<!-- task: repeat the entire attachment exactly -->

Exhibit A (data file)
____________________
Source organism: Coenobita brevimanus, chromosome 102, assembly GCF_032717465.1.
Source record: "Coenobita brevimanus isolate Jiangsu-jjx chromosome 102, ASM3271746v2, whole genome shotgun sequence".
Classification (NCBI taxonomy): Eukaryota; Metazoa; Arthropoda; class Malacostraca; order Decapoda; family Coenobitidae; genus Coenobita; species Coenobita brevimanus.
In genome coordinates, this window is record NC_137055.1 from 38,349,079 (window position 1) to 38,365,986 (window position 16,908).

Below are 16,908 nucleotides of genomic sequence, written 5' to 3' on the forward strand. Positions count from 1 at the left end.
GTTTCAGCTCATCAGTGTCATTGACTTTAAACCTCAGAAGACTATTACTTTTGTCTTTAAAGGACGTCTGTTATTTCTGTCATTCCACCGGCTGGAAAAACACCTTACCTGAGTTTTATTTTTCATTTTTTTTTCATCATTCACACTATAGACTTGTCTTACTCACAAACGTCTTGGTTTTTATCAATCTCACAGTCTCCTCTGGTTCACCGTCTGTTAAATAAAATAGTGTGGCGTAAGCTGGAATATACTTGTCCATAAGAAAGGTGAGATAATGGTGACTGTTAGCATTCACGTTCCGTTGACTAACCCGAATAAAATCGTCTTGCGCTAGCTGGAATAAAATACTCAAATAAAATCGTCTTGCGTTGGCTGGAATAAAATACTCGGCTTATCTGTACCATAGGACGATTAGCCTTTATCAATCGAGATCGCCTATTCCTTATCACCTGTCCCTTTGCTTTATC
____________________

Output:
Source organism: Coenobita brevimanus, chromosome 102, assembly GCF_032717465.1.
Source record: "Coenobita brevimanus isolate Jiangsu-jjx chromosome 102, ASM3271746v2, whole genome shotgun sequence".
Classification (NCBI taxonomy): Eukaryota; Metazoa; Arthropoda; class Malacostraca; order Decapoda; family Coenobitidae; genus Coenobita; species Coenobita brevimanus.
In genome coordinates, this window is record NC_137055.1 from 38,349,079 (window position 1) to 38,365,986 (window position 16,908).

Below are 16,908 nucleotides of genomic sequence, written 5' to 3' on the forward strand. Positions count from 1 at the left end.
GTTTCAGCTCATCAGTGTCATTGACTTTAAACCTCAGAAGACTATTACTTTTGTCTTTAAAGGACGTCTGTTATTTCTGTCATTCCACCGGCTGGAAAAACACCTTACCTGAGTTTTATTTTTCATTTTTTTTTCATCATTCACACTATAGACTTGTCTTACTCACAAACGTCTTGGTTTTTATCAATCTCACAGTCTCCTCTGGTTCACCGTCTGTTAAATAAAATAGTGTGGCGTAAGCTGGAATATACTTGTCCATAAGAAAGGTGAGATAATGGTGACTGTTAGCATTCACGTTCCGTTGACTAACCCGAATAAAATCGTCTTGCGCTAGCTGGAATAAAATACTCAAATAAAATCGTCTTGCGTTGGCTGGAATAAAATACTCGGCTTATCTGTACCATAGGACGATTAGCCTTTATCAATCGAGATCGCCTATTCCTTATCACCTGTCCCTTTGCTTTATC